“Hi, Welcome, would you like a cupcake with your cup of tea?”
When direct selling took off in the 60s with housewives coming over for tea and presenting their products, it did so because we enjoy a personal interaction. By interacting at a personal level over time you build a close personal relationship. When you visit the neighbor for tea, you feel welcome and you are being listened to. When you are then offered a product the seller can easily offer personal advice and service based on the understanding of you. All large organisations tend to be strongly divided into departments and functions. For the fraud department to talk to customer service can seem to require a formal meeting. The IT department to discuss with traders or sales people is something that may happen a couple of times per year and it will be between senior people in a meeting room, not on point where things really happen.
If you aim to provide a great customer experience this is going to be a big challenge. In the past the way we made a “great” website, mobile app or medical device was to hire a “Leading Design Agency” where magic elves would work in a hippie community to come up with a “Great Design” to “woo” the masses. It was always bull shit, and we all knew it. Hey, It sounds great. Ok, the new website needs to look nice, it does need to look geometrically pleasing, balanced in the use of colours, and the symbols need to make sense. First impressions are 94% design driven.
Beyond the look and feel, there is also how things work. I’m sure that I’m not alone in judging a website on how easy it is to stay logged in and move between the 5 computers that I use daily. Many might also share my aversion against waiting to talk to a “Service Representative” to fix a problem that shouldn’t exist. Some might even agree that interacting with most of the services that we use on a normal day should be possible to do with a couple of button presses or instructions on a mobile phone.
After working with technology projects for big organisations for several decades I know how much money is spent to pay for projects to move the needle, and yet the needle doesn’t move. I can categorically say that the challenges have little to do with the technology(apart from being held back by legacy tech) and everything to do with the people. You might conclude that you should hire better managers or pay the ones you have more. I tend to think that the problem lies with the organisation being too navel gazing. If you want your customers to love your service, then measure your success on how much they love it and work towards maximising that. Align the incentives around it. Reward people for their collaboration and punish managers creating fiefdoms inside the company. Mitigate points where big failure can happen, because if you want to improve you have to learn by trying something new. If failing is catastrophic, nobody will want to try.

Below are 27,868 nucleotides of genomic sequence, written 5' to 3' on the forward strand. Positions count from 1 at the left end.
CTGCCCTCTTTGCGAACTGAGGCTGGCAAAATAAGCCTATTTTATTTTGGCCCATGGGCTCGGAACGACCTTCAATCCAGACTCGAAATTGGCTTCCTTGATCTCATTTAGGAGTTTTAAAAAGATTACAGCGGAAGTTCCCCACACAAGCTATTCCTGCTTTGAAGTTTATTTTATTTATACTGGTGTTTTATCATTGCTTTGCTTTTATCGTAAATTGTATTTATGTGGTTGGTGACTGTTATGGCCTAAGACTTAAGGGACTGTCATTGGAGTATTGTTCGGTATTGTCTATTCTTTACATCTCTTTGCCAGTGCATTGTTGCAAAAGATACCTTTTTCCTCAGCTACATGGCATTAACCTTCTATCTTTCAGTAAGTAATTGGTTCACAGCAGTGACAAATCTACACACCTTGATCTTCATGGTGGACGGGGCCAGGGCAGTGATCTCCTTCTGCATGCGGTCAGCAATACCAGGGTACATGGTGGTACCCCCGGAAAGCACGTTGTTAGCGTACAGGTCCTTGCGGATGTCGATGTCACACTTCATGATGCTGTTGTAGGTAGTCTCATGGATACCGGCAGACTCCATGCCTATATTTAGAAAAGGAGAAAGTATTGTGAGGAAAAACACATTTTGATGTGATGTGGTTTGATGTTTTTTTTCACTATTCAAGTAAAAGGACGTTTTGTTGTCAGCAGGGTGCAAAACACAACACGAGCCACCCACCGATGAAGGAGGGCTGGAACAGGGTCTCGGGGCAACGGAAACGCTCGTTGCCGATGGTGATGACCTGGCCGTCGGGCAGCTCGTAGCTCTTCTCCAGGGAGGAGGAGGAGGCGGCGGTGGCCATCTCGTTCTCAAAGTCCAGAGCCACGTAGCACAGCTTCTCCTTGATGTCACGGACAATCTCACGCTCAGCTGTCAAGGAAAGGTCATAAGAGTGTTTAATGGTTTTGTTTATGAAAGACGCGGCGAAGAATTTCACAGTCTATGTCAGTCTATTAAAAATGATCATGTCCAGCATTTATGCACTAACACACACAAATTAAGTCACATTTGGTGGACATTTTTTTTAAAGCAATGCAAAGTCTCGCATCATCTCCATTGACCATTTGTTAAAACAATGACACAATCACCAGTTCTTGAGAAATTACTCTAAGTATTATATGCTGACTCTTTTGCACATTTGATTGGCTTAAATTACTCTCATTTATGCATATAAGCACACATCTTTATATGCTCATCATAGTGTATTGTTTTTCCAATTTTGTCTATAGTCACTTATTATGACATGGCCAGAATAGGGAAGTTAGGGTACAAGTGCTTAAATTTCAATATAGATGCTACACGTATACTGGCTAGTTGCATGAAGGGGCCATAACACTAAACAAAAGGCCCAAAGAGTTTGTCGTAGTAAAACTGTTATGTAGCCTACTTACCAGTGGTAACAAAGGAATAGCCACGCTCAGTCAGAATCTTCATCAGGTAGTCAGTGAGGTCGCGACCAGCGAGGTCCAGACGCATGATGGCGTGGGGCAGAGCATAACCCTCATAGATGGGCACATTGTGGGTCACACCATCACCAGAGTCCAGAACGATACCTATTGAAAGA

Entrenched enterprises get away with terrible service every day, but if your customers only reason to use your product is that they are not sure the alternatives are any better it is just a question of time before they do. Consider for instance the German fintech startup Number 26. They introduced one feature that would be enough to make me switch bank (I can’t because I don’t live in Germany). When you use your credit card a message pops up on your phone for you to confirm the payment. The concept is as simple as you can make it. No confirmation on the phone, no money going out of my account. For the bank it means that they need a much smaller fraud department. For the customers it means less hassle. Banking in the UK has cost me between 2-3 hours per year of frustrating waiting on the line and trying to recall when I last used my card. If a typical customer has this sort of experience, I imagine that they would be happy to switch credit card provider, and if that works well, why not switch bank.
Danske Bank introduced a new mobile banking service in 2013 and saw an adoption rate that was 10 times of what they expected. They realised that while it was a great success it showed that a competitor could come in and push them out of a market by providing the right service.
We see the way forward as taking advantage of technology across your organisation to establish a direct conversation with your end User or Customer. To do so you should gather people across many departments and Design for Conversation (my talk at Google DevFest).
So if you’re among the few that have to power to initiate something great at your company I hope you will consider engaging in a broader conversation between Sales, Customer Service, IT and Experience Design. Ask why a lot. Make every project focus on creating things that people are passionate about, and keep releasing significant improvements.